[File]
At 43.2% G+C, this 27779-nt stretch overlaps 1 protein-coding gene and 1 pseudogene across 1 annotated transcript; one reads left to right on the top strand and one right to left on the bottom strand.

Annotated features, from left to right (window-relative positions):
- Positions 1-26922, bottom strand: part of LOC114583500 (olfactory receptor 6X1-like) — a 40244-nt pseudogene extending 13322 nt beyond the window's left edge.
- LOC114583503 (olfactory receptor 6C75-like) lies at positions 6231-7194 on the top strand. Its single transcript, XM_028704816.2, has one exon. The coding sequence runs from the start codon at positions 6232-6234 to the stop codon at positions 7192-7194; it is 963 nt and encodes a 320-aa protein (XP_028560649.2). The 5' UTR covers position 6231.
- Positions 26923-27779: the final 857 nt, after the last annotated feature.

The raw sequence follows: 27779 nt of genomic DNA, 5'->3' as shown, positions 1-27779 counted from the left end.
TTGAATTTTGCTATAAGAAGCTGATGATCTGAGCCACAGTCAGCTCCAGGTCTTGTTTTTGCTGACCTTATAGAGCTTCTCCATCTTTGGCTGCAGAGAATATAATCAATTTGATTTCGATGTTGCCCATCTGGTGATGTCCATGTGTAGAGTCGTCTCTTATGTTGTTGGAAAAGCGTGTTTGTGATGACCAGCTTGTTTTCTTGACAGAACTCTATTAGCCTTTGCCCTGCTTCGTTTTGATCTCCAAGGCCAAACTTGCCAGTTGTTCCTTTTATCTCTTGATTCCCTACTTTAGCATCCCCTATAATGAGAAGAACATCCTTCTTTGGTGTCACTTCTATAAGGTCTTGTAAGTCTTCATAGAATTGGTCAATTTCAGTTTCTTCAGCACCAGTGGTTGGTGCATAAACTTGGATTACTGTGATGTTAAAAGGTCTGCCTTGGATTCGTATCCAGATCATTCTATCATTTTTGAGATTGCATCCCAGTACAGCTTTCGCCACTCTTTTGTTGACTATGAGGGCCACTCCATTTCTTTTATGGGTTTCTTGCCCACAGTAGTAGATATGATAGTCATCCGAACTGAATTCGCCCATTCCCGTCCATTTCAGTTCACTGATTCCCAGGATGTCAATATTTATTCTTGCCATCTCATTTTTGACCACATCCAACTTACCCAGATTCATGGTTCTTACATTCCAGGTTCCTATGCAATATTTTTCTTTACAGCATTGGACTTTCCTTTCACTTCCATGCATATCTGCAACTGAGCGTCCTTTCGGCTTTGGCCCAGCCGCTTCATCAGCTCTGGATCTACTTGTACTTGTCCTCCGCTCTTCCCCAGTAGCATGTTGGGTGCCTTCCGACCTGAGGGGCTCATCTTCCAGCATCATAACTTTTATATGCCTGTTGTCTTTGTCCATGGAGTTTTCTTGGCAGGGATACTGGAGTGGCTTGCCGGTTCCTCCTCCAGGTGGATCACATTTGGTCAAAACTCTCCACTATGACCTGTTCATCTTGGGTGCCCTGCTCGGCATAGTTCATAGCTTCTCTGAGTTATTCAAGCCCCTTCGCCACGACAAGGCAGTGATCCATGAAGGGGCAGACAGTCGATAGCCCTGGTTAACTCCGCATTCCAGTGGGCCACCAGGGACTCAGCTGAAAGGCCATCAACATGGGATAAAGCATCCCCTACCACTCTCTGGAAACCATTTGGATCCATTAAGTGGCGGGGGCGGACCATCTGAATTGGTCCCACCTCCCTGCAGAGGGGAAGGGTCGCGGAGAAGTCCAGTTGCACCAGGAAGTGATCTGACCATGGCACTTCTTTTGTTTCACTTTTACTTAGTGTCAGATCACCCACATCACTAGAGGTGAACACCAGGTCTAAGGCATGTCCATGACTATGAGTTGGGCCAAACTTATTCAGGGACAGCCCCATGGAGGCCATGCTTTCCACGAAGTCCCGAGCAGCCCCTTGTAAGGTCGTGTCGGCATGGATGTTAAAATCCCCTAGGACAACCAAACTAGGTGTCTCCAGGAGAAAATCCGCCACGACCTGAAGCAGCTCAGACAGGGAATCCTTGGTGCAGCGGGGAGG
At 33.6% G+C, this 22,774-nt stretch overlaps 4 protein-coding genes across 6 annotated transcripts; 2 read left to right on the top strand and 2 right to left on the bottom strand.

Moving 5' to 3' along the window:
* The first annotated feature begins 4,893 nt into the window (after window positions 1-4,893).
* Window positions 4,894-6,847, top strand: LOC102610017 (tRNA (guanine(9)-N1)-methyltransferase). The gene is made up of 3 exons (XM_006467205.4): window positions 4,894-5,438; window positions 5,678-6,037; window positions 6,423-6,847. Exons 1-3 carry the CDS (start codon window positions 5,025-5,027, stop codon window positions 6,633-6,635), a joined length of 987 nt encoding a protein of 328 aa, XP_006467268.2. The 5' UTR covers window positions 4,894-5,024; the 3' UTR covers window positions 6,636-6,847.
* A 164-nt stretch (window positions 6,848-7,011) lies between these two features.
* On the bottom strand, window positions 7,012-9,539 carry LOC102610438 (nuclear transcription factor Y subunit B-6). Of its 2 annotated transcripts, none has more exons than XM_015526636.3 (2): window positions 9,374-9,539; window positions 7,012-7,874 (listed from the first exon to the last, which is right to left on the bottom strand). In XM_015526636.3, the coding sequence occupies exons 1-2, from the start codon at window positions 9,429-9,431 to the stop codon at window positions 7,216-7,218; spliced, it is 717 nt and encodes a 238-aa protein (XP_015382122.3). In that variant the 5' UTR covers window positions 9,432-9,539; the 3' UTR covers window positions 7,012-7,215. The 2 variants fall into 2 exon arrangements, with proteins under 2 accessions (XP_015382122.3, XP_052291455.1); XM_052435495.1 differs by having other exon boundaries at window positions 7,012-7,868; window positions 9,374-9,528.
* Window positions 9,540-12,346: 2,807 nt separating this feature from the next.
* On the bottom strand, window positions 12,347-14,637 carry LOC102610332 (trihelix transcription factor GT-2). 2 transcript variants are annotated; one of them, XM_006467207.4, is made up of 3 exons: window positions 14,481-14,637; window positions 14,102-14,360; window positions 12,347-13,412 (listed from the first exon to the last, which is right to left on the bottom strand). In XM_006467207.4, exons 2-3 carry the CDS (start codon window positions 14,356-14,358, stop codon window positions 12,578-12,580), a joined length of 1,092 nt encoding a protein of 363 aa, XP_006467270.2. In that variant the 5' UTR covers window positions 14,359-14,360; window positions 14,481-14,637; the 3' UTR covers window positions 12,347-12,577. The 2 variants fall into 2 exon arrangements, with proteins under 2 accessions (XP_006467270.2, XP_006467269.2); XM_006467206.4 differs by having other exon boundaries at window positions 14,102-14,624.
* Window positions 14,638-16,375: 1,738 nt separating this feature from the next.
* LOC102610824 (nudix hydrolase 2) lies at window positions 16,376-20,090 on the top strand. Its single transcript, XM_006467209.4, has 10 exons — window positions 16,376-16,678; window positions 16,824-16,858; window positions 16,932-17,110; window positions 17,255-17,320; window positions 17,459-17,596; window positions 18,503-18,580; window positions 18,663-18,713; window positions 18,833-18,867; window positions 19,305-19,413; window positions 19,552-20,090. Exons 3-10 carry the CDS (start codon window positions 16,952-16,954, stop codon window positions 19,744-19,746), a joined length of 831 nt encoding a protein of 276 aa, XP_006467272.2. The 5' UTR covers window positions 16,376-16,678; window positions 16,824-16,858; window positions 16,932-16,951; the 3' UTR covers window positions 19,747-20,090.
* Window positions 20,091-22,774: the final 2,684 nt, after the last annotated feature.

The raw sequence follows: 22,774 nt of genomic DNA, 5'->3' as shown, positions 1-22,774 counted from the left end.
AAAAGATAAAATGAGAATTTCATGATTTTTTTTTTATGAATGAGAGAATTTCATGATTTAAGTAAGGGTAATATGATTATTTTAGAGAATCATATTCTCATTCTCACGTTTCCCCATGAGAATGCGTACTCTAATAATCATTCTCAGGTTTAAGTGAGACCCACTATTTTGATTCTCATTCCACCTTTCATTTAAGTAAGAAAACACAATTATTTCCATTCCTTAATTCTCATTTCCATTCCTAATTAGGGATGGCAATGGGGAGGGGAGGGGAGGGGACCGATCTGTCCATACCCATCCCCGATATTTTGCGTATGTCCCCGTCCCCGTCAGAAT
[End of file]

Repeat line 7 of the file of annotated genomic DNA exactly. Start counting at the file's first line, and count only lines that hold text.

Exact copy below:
TTGAATTTTGCTATAAGAAGCTGATGATCTGAGCCACAGTCAGCTCCAGGTCTTGTTTTTGCTGACCTTATAGAGCTTCTCCATCTTTGGCTGCAGAGAATATAATCAATTTGATTTCGATGTTGCCCATCTGGTGATGTCCATGTGTAGAGTCGTCTCTTATGTTGTTGGAAAAGCGTGTTTGTGATGACCAGCTTGTTTTCTTGACAGAACTCTATTAGCCTTTGCCCTGCTTCGTTTTGATCTCCAAGGCCAAACTTGCCAGTTGTTCCTTTTATCTCTTGATTCCCTACTTTAGCATCCCCTATAATGAGAAGAACATCCTTCTTTGGTGTCACTTCTATAAGGTCTTGTAAGTCTTCATAGAATTGGTCAATTTCAGTTTCTTCAGCACCAGTGGTTGGTGCATAAACTTGGATTACTGTGATGTTAAAAGGTCTGCCTTGGATTCGTATCCAGATCATTCTATCATTTTTGAGATTGCATCCCAGTACAGCTTTCGCCACTCTTTTGTTGACTATGAGGGCCACTCCATTTCTTTTATGGGTTTCTTGCCCACAGTAGTAGATATGATAGTCATCCGAACTGAATTCGCCCATTCCCGTCCATTTCAGTTCACTGATTCCCAGGATGTCAATATTTATTCTTGCCATCTCATTTTTGACCACATCCAACTTACCCAGATTCATGGTTCTTACATTCCAGGTTCCTATGCAATATTTTTCTTTACAGCATTGGACTTTCCTTTCACTTCCATGCATATCTGCAACTGAGCGTCCTTTCGGCTTTGGCCCAGCCGCTTCATCAGCTCTGGATCTACTTGTACTTGTCCTCCGCTCTTCCCCAGTAGCATGTTGGGTGCCTTCCGACCTGAGGGGCTCATCTTCCAGCATCATAACTTTTATATGCCTGTTGTCTTTGTCCATGGAGTTTTCTTGGCAGGGATACTGGAGTGGCTTGCCGGTTCCTCCTCCAGGTGGATCACATTTGGTCAAAACTCTCCACTATGACCTGTTCATCTTGGGTGCCCTGCTCGGCATAGTTCATAGCTTCTCTGAGTTATTCAAGCCCCTTCGCCACGACAAGGCAGTGATCCATGAAGGGGCAGACAGTCGATAGCCCTGGTTAACTCCGCATTCCAGTGGGCCACCAGGGACTCAGCTGAAAGGCCATCAACATGGGATAAAGCATCCCCTACCACTCTCTGGAAACCATTTGGATCCATTAAGTGGCGGGGGCGGACCATCTGAATTGGTCCCACCTCCCTGCAGAGGGGAAGGGTCGCGGAGAAGTCCAGTTGCACCAGGAAGTGATCTGACCATGGCACTTCTTTTGTTTCACTTTTACTTAGTGTCAGATCACCCACATCACTAGAGGTGAACACCAGGTCTAAGGCATGTCCATGACTATGAGTTGGGCCAAACTTATTCAGGGACAGCCCCATGGAGGCCATGCTTTCCACGAAGTCCCGAGCAGCCCCTTGTAAGGTCGTGTCGGCATGGATGTTAAAATCCCCTAGGACAACCAAACTAGGTGTCTCCAGGAGAAAATCCGCCACGACCTGAAGCAGCTCAGACAGGGAATCCTTGGTGCAGCGGGGAGG